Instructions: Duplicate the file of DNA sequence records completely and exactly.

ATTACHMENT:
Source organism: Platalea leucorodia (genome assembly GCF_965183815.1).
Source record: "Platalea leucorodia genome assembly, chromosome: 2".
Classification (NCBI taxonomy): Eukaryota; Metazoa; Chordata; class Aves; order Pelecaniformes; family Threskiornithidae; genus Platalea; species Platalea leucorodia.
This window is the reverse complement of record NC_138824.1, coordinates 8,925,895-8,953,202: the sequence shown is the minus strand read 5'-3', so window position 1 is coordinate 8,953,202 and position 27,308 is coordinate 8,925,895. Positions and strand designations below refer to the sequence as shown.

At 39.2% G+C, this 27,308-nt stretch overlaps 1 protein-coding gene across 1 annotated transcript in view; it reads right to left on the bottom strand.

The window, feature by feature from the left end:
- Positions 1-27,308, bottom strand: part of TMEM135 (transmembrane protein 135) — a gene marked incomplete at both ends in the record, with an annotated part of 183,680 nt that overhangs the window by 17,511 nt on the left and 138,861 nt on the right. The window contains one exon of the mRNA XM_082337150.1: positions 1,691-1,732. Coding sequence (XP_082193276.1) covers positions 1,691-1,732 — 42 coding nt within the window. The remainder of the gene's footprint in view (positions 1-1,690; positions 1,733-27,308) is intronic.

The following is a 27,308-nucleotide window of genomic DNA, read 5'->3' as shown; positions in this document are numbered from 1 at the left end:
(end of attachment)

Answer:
Source organism: Platalea leucorodia (genome assembly GCF_965183815.1).
Source record: "Platalea leucorodia genome assembly, chromosome: 2".
Classification (NCBI taxonomy): Eukaryota; Metazoa; Chordata; class Aves; order Pelecaniformes; family Threskiornithidae; genus Platalea; species Platalea leucorodia.
This window is the reverse complement of record NC_138824.1, coordinates 8,925,895-8,953,202: the sequence shown is the minus strand read 5'-3', so window position 1 is coordinate 8,953,202 and position 27,308 is coordinate 8,925,895. Positions and strand designations below refer to the sequence as shown.

At 39.2% G+C, this 27,308-nt stretch overlaps 1 protein-coding gene across 1 annotated transcript in view; it reads right to left on the bottom strand.

The window, feature by feature from the left end:
- Positions 1-27,308, bottom strand: part of TMEM135 (transmembrane protein 135) — a gene marked incomplete at both ends in the record, with an annotated part of 183,680 nt that overhangs the window by 17,511 nt on the left and 138,861 nt on the right. The window contains one exon of the mRNA XM_082337150.1: positions 1,691-1,732. Coding sequence (XP_082193276.1) covers positions 1,691-1,732 — 42 coding nt within the window. The remainder of the gene's footprint in view (positions 1-1,690; positions 1,733-27,308) is intronic.

The following is a 27,308-nucleotide window of genomic DNA, read 5'->3' as shown; positions in this document are numbered from 1 at the left end: